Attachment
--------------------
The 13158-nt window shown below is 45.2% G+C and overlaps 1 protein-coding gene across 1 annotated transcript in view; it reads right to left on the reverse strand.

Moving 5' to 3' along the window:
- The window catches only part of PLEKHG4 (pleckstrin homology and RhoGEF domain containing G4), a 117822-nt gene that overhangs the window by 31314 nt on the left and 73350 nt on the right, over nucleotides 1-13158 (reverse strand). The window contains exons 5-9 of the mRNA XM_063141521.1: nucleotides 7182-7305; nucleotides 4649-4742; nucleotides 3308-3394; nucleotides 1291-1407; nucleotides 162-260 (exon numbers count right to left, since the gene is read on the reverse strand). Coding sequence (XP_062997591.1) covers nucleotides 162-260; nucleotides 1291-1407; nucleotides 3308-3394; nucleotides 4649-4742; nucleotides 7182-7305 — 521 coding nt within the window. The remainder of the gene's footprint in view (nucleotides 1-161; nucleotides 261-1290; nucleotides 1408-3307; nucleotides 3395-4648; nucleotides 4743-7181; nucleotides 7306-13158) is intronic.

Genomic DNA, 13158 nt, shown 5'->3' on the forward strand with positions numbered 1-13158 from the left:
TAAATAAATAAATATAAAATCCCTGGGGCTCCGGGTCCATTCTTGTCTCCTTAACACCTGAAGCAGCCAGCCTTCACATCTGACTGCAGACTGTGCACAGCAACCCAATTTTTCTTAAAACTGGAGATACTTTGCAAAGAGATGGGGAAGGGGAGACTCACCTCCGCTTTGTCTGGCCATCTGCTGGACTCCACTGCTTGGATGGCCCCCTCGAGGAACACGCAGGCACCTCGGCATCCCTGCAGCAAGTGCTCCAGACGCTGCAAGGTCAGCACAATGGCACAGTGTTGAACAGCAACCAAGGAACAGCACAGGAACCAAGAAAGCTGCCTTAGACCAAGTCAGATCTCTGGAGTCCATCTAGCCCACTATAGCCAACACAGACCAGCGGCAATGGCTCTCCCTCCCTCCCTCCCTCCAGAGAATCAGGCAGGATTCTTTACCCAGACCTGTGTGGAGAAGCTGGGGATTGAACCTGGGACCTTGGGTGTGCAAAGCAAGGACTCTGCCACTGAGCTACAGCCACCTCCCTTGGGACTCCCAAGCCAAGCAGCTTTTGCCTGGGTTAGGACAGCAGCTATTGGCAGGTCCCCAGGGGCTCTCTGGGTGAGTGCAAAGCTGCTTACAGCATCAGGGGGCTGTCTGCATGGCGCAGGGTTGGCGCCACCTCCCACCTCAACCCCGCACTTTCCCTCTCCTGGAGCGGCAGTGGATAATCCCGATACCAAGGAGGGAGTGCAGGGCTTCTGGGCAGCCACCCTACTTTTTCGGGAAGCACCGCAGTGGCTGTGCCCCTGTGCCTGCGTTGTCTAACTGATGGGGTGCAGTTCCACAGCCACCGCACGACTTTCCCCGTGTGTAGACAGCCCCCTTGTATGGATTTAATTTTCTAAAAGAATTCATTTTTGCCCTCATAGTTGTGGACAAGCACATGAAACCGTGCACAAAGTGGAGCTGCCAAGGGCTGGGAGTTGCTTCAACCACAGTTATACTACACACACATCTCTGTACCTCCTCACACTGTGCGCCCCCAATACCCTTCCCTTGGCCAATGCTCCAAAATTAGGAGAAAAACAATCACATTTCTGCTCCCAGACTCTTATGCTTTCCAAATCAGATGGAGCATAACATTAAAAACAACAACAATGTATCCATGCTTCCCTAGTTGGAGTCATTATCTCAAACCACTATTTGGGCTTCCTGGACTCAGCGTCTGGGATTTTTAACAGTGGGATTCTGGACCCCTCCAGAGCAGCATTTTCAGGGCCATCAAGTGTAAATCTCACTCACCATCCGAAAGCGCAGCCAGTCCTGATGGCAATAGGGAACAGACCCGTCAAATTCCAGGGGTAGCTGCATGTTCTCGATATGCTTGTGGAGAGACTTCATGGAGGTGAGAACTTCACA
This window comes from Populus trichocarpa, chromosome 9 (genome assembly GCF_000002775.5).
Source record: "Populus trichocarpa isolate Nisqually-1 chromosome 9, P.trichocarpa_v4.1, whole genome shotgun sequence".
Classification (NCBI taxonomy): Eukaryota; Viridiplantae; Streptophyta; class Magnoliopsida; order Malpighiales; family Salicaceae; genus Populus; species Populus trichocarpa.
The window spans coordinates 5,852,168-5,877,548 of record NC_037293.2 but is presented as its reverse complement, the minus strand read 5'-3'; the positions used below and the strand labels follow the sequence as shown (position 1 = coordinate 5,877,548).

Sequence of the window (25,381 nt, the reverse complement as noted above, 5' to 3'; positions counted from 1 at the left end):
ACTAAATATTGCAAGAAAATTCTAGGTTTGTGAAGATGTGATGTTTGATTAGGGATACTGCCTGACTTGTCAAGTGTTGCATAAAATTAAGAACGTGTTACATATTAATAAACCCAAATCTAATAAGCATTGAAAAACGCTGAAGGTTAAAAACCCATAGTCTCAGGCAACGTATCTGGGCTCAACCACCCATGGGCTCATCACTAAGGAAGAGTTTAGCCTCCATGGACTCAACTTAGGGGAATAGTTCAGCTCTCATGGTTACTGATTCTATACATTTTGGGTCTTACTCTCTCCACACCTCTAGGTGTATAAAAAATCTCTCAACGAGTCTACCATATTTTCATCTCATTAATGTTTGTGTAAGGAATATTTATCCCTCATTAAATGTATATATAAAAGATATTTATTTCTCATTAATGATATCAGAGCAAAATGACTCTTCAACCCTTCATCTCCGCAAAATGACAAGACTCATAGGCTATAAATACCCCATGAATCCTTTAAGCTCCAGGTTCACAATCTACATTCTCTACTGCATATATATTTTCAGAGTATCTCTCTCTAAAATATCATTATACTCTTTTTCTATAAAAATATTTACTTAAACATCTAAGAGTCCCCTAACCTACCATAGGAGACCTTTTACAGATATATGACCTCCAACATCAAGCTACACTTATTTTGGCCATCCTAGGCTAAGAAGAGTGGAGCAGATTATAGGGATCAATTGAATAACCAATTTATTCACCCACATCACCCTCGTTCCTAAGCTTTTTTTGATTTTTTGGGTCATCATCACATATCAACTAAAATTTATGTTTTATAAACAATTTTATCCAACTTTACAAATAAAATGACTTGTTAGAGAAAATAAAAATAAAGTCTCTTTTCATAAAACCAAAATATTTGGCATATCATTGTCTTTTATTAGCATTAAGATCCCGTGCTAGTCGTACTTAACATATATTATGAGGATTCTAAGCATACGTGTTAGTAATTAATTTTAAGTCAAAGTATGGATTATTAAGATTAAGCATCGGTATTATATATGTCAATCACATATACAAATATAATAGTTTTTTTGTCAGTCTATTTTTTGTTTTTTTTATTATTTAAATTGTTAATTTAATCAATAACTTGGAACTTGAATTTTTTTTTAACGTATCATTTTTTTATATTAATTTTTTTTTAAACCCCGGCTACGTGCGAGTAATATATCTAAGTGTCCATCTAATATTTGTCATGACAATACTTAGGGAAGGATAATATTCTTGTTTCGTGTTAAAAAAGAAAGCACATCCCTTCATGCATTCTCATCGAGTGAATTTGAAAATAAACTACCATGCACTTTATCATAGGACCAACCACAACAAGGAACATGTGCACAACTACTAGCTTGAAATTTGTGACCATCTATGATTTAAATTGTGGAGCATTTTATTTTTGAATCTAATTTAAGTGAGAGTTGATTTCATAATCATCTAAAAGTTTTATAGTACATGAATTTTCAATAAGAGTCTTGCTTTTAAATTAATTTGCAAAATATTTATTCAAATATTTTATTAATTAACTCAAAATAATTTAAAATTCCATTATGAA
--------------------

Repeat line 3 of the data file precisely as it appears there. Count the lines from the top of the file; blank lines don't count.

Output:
- The window catches only part of PLEKHG4 (pleckstrin homology and RhoGEF domain containing G4), a 117822-nt gene that overhangs the window by 31314 nt on the left and 73350 nt on the right, over nucleotides 1-13158 (reverse strand). The window contains exons 5-9 of the mRNA XM_063141521.1: nucleotides 7182-7305; nucleotides 4649-4742; nucleotides 3308-3394; nucleotides 1291-1407; nucleotides 162-260 (exon numbers count right to left, since the gene is read on the reverse strand). Coding sequence (XP_062997591.1) covers nucleotides 162-260; nucleotides 1291-1407; nucleotides 3308-3394; nucleotides 4649-4742; nucleotides 7182-7305 — 521 coding nt within the window. The remainder of the gene's footprint in view (nucleotides 1-161; nucleotides 261-1290; nucleotides 1408-3307; nucleotides 3395-4648; nucleotides 4743-7181; nucleotides 7306-13158) is intronic.